The US military knows firsthand the effectiveness of a relatively simple tool in saving lives—the tourniquet. Consider the eye-opening stat in one military study that 90% of those who died from a potentially survivable wound did so specifically from "uncontrolled blood loss," notes the Atlantic. Its use of tourniquets has worked so well in dealing with trauma victims that law enforcement around the country have begun to follow suit. And because so-called field tourniquets fashioned out of, say, one's own shirt are notoriously inferior, the Department of Homeland Security last month launched the Stop the Bleed campaign in an attempt to get tourniquets into as many schools, stadiums, airports, and other public places as possible.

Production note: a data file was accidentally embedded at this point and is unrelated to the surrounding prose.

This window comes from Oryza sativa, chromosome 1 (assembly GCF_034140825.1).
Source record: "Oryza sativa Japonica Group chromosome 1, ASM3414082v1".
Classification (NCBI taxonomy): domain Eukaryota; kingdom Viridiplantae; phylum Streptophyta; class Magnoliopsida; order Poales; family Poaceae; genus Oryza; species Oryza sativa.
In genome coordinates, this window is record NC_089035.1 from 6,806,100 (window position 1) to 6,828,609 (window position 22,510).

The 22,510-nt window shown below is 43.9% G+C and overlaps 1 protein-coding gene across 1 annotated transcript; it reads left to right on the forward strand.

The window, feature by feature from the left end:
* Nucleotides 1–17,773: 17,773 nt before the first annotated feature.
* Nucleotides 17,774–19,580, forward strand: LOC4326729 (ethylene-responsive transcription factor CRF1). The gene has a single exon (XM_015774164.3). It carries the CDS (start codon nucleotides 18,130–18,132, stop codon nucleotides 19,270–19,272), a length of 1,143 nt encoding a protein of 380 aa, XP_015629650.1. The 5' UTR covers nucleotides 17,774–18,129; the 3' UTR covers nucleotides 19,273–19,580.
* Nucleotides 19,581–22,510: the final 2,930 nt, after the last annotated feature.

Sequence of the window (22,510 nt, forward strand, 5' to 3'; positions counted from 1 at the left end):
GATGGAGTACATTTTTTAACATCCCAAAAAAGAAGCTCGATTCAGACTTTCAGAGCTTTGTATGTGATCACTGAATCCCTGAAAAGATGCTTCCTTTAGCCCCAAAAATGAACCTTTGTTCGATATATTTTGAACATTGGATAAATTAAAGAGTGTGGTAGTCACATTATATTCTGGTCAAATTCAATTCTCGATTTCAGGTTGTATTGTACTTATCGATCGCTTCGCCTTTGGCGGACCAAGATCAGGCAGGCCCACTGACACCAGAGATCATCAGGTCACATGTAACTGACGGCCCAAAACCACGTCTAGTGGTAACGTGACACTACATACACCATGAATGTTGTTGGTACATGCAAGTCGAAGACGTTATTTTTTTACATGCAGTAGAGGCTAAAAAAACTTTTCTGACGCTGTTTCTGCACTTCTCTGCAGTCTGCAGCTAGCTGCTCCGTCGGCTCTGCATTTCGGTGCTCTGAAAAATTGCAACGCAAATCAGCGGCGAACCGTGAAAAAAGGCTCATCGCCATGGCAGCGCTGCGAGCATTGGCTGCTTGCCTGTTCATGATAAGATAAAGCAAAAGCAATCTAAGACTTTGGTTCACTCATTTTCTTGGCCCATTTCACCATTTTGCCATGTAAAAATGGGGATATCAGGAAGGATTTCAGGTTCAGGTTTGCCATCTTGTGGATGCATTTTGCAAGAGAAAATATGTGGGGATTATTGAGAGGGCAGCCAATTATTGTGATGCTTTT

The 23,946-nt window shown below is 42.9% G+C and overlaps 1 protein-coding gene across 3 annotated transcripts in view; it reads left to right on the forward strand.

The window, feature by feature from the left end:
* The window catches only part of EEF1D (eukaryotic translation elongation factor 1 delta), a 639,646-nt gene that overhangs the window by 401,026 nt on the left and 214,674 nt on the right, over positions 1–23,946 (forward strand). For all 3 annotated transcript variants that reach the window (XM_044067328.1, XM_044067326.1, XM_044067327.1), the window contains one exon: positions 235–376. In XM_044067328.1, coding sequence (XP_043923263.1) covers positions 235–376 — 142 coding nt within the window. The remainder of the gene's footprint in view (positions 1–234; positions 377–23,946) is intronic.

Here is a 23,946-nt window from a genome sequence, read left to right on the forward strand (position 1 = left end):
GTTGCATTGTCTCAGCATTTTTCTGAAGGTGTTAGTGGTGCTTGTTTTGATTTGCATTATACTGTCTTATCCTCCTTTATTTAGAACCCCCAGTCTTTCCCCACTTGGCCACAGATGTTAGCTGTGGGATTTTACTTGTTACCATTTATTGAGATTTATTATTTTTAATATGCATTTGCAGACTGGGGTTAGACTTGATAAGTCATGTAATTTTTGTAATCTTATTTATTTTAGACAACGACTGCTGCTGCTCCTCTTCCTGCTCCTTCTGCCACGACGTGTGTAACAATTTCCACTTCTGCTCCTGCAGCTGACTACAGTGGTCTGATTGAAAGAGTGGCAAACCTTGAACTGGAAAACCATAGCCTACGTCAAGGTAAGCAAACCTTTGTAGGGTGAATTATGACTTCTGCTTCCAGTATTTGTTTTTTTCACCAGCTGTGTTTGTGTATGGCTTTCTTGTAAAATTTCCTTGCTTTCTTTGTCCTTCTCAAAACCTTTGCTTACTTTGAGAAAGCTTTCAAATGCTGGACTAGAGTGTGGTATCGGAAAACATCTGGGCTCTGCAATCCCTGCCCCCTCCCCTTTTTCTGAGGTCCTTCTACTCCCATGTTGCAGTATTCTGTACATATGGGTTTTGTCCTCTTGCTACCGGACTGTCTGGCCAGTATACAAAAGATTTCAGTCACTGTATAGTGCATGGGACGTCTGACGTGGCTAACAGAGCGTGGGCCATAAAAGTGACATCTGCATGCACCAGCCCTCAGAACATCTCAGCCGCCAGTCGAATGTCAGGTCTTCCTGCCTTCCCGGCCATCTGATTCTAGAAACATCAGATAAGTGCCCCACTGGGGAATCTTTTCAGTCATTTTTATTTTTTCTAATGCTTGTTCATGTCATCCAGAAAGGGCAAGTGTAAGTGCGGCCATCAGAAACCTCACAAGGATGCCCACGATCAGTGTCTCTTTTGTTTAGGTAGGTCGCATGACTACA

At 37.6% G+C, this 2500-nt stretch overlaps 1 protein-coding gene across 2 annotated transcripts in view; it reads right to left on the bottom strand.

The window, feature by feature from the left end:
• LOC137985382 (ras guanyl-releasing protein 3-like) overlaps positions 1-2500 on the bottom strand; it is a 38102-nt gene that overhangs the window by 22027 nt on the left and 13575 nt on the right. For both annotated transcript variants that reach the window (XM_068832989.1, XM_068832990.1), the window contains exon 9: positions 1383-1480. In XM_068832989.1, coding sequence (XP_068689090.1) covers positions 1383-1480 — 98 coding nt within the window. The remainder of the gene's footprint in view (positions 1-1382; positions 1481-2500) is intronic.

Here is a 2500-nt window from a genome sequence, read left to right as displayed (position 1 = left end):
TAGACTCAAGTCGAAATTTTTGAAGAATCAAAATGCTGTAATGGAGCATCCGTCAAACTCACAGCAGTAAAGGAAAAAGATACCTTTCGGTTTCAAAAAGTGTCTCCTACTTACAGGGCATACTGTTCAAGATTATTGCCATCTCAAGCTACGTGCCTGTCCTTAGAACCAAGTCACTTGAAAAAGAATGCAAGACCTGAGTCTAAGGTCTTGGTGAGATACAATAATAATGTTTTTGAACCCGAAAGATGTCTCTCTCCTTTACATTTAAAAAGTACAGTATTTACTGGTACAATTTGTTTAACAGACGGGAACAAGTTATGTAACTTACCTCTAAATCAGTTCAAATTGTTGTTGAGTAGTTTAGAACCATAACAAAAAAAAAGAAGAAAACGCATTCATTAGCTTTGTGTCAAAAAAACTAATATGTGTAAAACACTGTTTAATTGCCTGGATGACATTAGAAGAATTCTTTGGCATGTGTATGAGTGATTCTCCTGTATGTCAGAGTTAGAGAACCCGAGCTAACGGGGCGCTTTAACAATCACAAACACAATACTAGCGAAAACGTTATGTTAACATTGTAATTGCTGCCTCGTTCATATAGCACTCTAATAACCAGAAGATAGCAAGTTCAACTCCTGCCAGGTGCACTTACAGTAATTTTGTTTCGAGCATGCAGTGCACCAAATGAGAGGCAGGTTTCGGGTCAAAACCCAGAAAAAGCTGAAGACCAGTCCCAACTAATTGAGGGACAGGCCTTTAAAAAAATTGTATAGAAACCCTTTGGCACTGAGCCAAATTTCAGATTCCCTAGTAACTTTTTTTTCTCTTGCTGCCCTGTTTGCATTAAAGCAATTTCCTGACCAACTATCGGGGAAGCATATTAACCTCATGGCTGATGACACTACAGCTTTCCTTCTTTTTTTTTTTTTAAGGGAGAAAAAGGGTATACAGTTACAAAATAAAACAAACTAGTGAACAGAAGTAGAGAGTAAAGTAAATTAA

The "drum-beat of large-scale violence, including school shootings and terror attacks" further demonstrate the utility of a simple device that can save lives, reports the Wall Street Journal. In the past 20 months, Dallas police saved 15 people thanks to tourniquets; in 2013, a police officer was saved in San Diego after a chase; and last month, a policeman in Wisconsin used a tourniquet to save a teen after an ice-skating accident. The Mayo Clinic already offers tourniquet education to farmers at Minnesota's annual Farmfest agricultural show, while more than 3,000 teachers in one Wisconsin community have been trained to apply them. "Someone needs to ask the question: 'With all of the shootings going on, why doesn’t every school in the country have hemorrhage-control devices?'" says a former Army surgeon. (Tourniquets have undergone a radical change in thinking.)